Family Purpose Doctrine Definition and Legal Meaning
On this page, you'll find the legal definition and meaning of Family Purpose Doctrine, written in plain English, along with examples of how it is used.
What is Family Purpose Doctrine?
n. Regulation that makes an automobile’s owner responsible for damages to anyone who is injured which the automobile is driven by a family member, either with or without the owner’s permission. This rule of law is applied under the theory that the vehicle is owned for family purposes. Some states use this law instead of requiring a registered owner to be liable for damages caused by anyone who drives his/her car with permission.
History and Meaning of Family Purpose Doctrine
The Family Purpose Doctrine is a legal concept that dates back to the early 1900s. The doctrine holds that the person who owns a vehicle is responsible for any damage that is caused by anyone who drives it with their permission, including family members. This rule was established as a way to hold car owners accountable for the actions of their loved ones who may be less experienced drivers.
Examples of Family Purpose Doctrine
A father allows his 16-year-old son to borrow the family car to go to a friend's house. The son causes an accident and injures another driver. Under the Family Purpose Doctrine, the father is responsible for any damages caused by his son because he gave him permission to use the car for a family purpose.
A mother allows her sister to borrow the family van to transport her kids to a soccer game. The sister causes an accident and damages another car. Under the Family Purpose Doctrine, the mother is responsible for any damages caused by her sister because she gave her permission to use the vehicle for a family purpose.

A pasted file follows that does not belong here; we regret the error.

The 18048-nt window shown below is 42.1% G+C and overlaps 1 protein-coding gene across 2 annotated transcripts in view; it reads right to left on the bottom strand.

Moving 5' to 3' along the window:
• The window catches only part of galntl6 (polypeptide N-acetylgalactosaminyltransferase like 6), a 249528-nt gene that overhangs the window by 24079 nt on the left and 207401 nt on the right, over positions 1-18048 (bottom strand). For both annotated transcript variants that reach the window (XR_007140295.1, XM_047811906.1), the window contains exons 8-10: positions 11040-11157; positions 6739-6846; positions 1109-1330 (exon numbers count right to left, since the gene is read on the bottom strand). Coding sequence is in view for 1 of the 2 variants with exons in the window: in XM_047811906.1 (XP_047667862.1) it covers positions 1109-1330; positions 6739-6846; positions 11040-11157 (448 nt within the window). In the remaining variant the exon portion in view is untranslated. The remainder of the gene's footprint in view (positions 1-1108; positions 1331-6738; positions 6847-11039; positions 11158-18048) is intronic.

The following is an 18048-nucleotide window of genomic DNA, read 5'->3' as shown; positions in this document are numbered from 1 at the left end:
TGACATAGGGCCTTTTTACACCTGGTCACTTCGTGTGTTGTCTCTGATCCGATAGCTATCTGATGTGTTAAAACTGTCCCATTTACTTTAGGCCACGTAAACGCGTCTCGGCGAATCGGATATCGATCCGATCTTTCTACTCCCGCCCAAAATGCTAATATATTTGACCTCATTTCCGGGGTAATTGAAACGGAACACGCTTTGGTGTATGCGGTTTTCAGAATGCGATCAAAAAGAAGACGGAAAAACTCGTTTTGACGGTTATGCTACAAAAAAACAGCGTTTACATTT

A married couple jointly owns a car, but only the husband drives it to work. While he is at work, the wife takes the car to run errands and causes an accident. Under the Family Purpose Doctrine, the husband and wife are both responsible for any damages caused by the accident because they jointly own the vehicle for family use.
Legal Terms Similar to Family Purpose Doctrine
Negligent entrustment - the legal concept that holds a car owner responsible for lending their vehicle to someone who they knew, or should have known, was an inexperienced or reckless driver.
Vicarious liability - the legal concept that holds someone responsible for the actions of another person who is under their supervision or control, such as an employer who is responsible for the actions of their employees.
Respondeat superior - another legal concept that holds an employer responsible for the actions of their employees when they are acting within the scope of their employment.